But there is one team who works so quietly that many of us don’t realize we are witnessing their efforts every day.
That team is the Ontario Parks F.B.I. unit, otherwise known as fungi, bacteria, and invertebrates.
Continue reading F.B.I.: the not-so-Secret Service of Ontario Parks
Today’s post is by Jess Matthews, the chief park naturalist at Rondeau Provincial Park.
One hundred years ago, there was a lot we didn’t know about managing parks.
The idea of maintaining ecological integrity is relatively new. Ontario’s first parks were primarily established for recreation and tourism.
During the first half of the 20th century, wildlife was often seen as a tourist attraction or a nuisance. There was little understanding of how animal diseases spread, or how local populations were adapted to the places they lived.
Because park managers didn’t know about any of this, some animals found themselves packed up and shipped off far from their homes.
This is the story of squirrels from Rondeau Provincial Park that, due to their fashionable coats, traveled as far as the White House lawn.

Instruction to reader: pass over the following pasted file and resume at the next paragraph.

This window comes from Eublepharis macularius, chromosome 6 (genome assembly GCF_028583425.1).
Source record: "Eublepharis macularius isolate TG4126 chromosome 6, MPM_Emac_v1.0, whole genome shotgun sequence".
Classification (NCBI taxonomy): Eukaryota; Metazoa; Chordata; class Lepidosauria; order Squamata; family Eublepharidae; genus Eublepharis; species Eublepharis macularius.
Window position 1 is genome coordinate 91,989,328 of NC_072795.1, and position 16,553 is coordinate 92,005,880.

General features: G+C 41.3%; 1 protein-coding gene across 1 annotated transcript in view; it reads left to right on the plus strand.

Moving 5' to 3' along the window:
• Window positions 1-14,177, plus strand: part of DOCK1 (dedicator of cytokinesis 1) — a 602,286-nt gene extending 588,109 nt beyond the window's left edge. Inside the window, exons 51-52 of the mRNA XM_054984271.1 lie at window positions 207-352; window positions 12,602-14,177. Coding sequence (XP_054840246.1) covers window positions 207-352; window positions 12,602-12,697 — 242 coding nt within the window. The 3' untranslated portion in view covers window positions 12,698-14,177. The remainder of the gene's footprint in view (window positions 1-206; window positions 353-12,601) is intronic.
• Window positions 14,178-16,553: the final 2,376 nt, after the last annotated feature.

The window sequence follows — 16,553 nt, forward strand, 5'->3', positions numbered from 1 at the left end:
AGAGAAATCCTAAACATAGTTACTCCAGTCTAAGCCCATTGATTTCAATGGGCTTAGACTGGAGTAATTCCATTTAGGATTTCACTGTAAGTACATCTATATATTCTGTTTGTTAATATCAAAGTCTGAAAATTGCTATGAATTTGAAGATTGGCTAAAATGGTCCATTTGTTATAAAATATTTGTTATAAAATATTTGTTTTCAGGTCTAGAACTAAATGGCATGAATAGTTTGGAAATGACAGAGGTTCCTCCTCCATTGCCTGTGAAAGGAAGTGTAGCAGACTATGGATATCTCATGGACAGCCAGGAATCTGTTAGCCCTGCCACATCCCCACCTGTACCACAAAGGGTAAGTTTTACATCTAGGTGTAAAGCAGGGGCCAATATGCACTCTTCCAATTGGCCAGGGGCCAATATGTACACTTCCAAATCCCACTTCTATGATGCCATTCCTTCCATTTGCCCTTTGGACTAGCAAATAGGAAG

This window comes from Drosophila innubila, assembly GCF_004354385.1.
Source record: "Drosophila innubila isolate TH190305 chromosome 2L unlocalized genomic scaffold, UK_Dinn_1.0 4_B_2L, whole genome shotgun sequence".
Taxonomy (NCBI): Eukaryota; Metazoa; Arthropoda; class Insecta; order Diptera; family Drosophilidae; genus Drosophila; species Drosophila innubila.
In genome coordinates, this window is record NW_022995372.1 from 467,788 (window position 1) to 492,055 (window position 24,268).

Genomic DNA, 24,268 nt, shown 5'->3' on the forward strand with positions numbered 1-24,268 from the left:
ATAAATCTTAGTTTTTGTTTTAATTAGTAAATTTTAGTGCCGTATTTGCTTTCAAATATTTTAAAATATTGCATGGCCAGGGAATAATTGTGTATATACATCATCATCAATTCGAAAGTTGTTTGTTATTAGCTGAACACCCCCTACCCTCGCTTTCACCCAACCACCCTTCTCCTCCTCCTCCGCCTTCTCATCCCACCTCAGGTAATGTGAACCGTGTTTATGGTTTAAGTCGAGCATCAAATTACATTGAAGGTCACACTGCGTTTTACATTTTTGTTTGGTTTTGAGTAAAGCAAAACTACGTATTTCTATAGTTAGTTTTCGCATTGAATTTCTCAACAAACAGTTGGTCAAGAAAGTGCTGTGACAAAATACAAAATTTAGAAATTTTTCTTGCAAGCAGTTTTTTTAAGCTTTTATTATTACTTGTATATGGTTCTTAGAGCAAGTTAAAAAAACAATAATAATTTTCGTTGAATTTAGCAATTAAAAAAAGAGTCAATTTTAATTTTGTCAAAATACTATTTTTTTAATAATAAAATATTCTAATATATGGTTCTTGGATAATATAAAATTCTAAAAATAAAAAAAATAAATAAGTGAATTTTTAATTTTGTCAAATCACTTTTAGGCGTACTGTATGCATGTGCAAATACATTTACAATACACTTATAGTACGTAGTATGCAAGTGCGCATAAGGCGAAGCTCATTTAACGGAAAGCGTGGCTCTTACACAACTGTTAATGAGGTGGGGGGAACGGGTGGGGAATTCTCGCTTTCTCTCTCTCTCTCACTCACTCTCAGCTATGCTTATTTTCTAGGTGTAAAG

Continue reading Squirrels for sale: the incredible history of squirrels at Rondeau
Today’s post comes from Sheila Wiebe, a marketing and development specialist at Bronte Creek Provincial Park.
Provincial parks are all about protection.
We protect significant natural ecosystems and habitats while offering many outstanding and sustainable recreational opportunities for the people of Ontario.
This isn’t always an easy task. Invasive species have challenged our ecosystem management, knowledge, and skills. Keeping an area safe for park visitors while allowing natural processes to happen can be challenging.
This is especially true for managing our forests. We are often asked by our visitors: why do you leave fallen, dead trees in the forest?
Continue reading Why do we leave dead trees in the forest?
Today’s post comes to us from David Bree, our Discovery Program Lead at Presqu’ile Provincial Park.
Butterball was a bit of a miracle child.
The way the year went, it was amazing that his egg was ever laid, let alone hatched. And he never should have flown.